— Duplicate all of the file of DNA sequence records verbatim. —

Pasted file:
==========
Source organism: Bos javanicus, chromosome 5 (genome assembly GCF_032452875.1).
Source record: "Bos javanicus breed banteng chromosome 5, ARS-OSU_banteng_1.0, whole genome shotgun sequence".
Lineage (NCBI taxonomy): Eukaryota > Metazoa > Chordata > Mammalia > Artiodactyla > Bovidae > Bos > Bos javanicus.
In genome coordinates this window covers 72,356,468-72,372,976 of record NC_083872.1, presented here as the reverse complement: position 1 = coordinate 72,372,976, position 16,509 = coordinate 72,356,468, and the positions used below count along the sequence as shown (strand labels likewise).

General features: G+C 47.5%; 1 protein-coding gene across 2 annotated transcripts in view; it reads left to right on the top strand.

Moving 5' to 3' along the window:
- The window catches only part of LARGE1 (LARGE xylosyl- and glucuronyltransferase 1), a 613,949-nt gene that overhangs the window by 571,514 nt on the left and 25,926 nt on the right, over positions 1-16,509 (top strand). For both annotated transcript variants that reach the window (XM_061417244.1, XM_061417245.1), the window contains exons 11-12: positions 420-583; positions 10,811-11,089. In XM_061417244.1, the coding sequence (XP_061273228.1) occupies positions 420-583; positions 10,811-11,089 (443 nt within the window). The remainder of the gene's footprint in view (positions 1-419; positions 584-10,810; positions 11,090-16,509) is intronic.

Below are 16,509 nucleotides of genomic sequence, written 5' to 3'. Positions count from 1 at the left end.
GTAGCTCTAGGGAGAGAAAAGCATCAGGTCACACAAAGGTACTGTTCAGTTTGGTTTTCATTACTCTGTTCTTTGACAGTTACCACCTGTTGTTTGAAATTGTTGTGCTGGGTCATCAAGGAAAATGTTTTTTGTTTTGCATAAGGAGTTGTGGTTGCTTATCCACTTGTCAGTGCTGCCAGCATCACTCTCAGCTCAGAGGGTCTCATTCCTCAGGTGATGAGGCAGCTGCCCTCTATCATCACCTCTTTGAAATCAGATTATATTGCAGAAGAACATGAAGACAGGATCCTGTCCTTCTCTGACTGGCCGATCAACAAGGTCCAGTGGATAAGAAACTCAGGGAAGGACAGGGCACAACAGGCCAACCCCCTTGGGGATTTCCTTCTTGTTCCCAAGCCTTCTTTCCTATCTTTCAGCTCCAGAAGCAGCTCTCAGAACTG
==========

Source organism: Bos javanicus, chromosome 5 (genome assembly GCF_032452875.1).
Source record: "Bos javanicus breed banteng chromosome 5, ARS-OSU_banteng_1.0, whole genome shotgun sequence".
Lineage (NCBI taxonomy): Eukaryota > Metazoa > Chordata > Mammalia > Artiodactyla > Bovidae > Bos > Bos javanicus.
In genome coordinates this window covers 72,356,468-72,372,976 of record NC_083872.1, presented here as the reverse complement: position 1 = coordinate 72,372,976, position 16,509 = coordinate 72,356,468, and the positions used below count along the sequence as shown (strand labels likewise).

General features: G+C 47.5%; 1 protein-coding gene across 2 annotated transcripts in view; it reads left to right on the top strand.

Moving 5' to 3' along the window:
- The window catches only part of LARGE1 (LARGE xylosyl- and glucuronyltransferase 1), a 613,949-nt gene that overhangs the window by 571,514 nt on the left and 25,926 nt on the right, over positions 1-16,509 (top strand). For both annotated transcript variants that reach the window (XM_061417244.1, XM_061417245.1), the window contains exons 11-12: positions 420-583; positions 10,811-11,089. In XM_061417244.1, the coding sequence (XP_061273228.1) occupies positions 420-583; positions 10,811-11,089 (443 nt within the window). The remainder of the gene's footprint in view (positions 1-419; positions 584-10,810; positions 11,090-16,509) is intronic.

Below are 16,509 nucleotides of genomic sequence, written 5' to 3'. Positions count from 1 at the left end.
GTAGCTCTAGGGAGAGAAAAGCATCAGGTCACACAAAGGTACTGTTCAGTTTGGTTTTCATTACTCTGTTCTTTGACAGTTACCACCTGTTGTTTGAAATTGTTGTGCTGGGTCATCAAGGAAAATGTTTTTTGTTTTGCATAAGGAGTTGTGGTTGCTTATCCACTTGTCAGTGCTGCCAGCATCACTCTCAGCTCAGAGGGTCTCATTCCTCAGGTGATGAGGCAGCTGCCCTCTATCATCACCTCTTTGAAATCAGATTATATTGCAGAAGAACATGAAGACAGGATCCTGTCCTTCTCTGACTGGCCGATCAACAAGGTCCAGTGGATAAGAAACTCAGGGAAGGACAGGGCACAACAGGCCAACCCCCTTGGGGATTTCCTTCTTGTTCCCAAGCCTTCTTTCCTATCTTTCAGCTCCAGAAGCAGCTCTCAGAACTG